A colonoscopy procedure can be used for diagnostic and treatment purposes. A colonoscopy can allow your doctor to see inside the colon to diagnose problems and treat them right away. Many times, colon cancer causes no symptoms until it progresses significantly. As a result, the survival rate is less than many other forms of cancer.
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While a colonoscopy remains the gold standard for colon cancer detection, the procedure has earned some level of notoriety due to its invasive nature and the extensive preparation it entails. Thus, people are searching for noninvasive and convenient alternatives, among which is the fecal occult blood test (FOBT). Here’s the information you need to get
If your gastroenterologist told you that you need to get a colonoscopy, it is natural to want to learn more about the procedure, such as its risks and what to expect during and after it. Here are some of the questions you might want to consider asking your doctor about colonoscopy. What Is a Colonoscopy?
Endoscopic retrograde cholangiopancreatography (ERCP) is a procedure that a gastroenterologist (GI doctor) uses to examine your biliary system (liver, bile ducts, gallbladder, and pancreas) for any abnormalities. Your GI doctor may order an ERCP when they suspect problems based on your laboratory test results and/or symptoms, such as abdominal pain and jaundice (yellowing of skin
For an easy, high-tech inspection of your small intestine, your GI specialist may order a capsule endoscopy. Also called small bowel endoscopy, this easily tolerated test produces high-resolution images useful in understanding symptoms and diagnosing diseases. Here are some details about capsule endoscopy. Swallowing a Pill Camera Essentially, that’s what capsule endoscopy involves. More easily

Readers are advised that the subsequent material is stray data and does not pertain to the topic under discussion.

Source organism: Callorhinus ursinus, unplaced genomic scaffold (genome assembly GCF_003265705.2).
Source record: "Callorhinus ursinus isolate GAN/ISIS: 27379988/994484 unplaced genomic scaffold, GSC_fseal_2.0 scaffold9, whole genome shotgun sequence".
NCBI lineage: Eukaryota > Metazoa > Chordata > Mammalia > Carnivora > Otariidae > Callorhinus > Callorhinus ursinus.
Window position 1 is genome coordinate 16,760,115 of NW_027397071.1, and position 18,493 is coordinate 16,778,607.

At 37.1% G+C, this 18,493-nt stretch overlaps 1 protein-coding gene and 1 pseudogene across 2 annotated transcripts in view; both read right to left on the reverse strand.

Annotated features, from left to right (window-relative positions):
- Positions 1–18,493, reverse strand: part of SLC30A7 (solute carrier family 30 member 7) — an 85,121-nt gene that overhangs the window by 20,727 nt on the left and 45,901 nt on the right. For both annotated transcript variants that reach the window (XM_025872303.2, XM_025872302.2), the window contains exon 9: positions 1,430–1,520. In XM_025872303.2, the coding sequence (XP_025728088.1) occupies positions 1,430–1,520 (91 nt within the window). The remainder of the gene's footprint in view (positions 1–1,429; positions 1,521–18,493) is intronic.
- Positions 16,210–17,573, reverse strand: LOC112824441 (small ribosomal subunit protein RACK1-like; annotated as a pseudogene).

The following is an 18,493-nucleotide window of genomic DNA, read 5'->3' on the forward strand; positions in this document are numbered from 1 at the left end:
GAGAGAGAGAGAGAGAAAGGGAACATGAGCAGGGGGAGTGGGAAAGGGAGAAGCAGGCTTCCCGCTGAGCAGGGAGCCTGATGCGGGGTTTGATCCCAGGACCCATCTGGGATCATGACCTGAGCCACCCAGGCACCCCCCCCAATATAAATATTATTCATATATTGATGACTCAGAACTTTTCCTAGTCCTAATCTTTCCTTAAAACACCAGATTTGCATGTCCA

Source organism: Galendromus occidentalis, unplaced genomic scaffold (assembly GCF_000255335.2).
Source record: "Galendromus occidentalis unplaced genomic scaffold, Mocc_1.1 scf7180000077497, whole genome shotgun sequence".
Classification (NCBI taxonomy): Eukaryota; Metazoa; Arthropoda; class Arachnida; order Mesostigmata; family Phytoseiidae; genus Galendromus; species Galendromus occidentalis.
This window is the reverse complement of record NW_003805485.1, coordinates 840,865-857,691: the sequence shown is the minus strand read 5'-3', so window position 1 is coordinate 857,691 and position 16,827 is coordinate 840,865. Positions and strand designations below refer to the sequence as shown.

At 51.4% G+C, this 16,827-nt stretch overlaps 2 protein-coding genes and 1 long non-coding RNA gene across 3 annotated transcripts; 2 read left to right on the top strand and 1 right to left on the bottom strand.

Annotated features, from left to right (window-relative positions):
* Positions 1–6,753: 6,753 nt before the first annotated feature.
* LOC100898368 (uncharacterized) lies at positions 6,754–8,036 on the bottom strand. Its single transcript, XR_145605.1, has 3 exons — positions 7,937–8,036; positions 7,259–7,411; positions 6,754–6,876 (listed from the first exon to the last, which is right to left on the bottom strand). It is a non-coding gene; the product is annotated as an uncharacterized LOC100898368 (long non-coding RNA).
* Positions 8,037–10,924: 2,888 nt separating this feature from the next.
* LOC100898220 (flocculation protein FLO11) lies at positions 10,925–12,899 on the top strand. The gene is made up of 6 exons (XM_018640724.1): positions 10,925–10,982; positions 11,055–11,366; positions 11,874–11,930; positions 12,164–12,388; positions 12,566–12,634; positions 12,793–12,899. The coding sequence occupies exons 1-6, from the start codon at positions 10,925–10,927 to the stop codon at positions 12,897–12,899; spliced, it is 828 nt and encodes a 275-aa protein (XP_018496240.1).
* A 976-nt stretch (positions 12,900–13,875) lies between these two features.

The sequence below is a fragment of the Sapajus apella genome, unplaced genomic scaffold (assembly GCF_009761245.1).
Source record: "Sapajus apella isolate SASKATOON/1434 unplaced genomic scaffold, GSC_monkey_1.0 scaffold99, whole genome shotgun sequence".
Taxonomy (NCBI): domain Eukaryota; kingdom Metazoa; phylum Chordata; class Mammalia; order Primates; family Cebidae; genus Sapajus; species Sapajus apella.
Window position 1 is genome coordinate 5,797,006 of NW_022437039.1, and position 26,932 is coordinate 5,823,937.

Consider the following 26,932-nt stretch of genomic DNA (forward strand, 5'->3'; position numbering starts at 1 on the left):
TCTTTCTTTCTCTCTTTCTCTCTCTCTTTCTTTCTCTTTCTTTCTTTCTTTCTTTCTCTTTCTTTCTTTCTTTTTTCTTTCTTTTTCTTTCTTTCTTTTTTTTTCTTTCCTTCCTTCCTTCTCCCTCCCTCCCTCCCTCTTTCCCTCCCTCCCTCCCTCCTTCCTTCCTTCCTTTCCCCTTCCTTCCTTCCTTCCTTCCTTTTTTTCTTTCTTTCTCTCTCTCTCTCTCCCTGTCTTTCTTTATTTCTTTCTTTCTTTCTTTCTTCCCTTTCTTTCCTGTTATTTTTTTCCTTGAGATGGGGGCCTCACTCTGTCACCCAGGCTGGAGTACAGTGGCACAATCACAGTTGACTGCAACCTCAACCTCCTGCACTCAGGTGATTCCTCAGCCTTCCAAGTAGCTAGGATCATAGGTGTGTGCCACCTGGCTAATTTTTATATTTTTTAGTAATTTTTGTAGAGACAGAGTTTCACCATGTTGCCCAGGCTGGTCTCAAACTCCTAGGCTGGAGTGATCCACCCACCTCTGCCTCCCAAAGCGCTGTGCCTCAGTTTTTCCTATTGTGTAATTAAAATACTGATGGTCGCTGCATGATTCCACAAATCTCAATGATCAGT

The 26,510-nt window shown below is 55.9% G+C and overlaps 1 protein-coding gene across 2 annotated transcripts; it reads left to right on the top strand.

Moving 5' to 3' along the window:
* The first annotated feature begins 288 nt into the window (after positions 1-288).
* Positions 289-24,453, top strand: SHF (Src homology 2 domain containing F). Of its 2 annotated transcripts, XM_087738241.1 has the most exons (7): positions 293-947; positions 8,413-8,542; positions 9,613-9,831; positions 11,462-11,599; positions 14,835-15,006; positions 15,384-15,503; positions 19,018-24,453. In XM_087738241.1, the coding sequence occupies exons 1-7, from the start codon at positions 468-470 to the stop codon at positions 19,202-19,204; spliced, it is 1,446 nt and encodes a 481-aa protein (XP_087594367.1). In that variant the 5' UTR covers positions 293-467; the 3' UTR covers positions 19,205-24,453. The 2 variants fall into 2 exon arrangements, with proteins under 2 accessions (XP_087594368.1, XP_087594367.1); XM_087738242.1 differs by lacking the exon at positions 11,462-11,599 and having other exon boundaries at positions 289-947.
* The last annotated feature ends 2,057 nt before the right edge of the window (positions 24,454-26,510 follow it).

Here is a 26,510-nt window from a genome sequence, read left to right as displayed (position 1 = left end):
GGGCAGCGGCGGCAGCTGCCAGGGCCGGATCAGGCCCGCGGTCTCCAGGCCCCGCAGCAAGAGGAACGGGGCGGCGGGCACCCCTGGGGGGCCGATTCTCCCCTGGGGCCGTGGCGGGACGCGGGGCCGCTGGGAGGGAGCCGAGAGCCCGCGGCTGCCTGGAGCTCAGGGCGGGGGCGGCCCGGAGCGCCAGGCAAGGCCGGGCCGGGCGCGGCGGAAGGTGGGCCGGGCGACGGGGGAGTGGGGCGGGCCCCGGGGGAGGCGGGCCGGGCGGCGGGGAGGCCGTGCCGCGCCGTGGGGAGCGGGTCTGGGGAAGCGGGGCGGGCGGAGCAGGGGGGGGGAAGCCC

A gastroenterologist also called a GI doctor, is a specialist that your primary care doctor may refer you to if you are experiencing symptoms of a digestive disorder, such as chronic constipation, peptic ulcer, or inflammatory bowel disease. Gastroenterologists are experts on the diagnosis and treatment of the full spectrum of conditions that affect the
Your digestive system is responsible for breaking down the food you consume into nutrients needed by the body. Neglecting your digestive system may cause problems in absorbing essential nutrients along the way. Complications may arise and disrupt your daily tasks. Nonetheless, lifestyle changes may help you improve the way your digestive health operates. Here are
A GI doctor or a gastroenterologist specializes in treating issues related to the digestive system, which includes the esophagus, stomach, pancreas, gallbladder, bile ducts, liver, intestines, and bowels. Usually, digestive health issues produce mild, moderate, or severe symptoms. Sometimes, the symptoms may get better on their own, but at other times, the symptoms require medical
Colon cancer is a silent and deadly disease. It usually starts when harmless groups of cells known as polyps form inside the colon and turn cancerous. Many patients do not experience any symptoms in the early stages of the disease, highlighting the importance of early and regular screenings via colonoscopies. Colonoscopy is considered the gold
Gastroenterologists are internists or doctors trained in internal medicine who specialize in problems concerning your digestive tract. Some of the most common conditions they deal with are diarrhea, constipation, gastroesophageal reflux (GERD), and ulcers. You may consider consulting with a gastroenterologist if you have symptoms concerning any digestive system structure between the esophagus and rectum.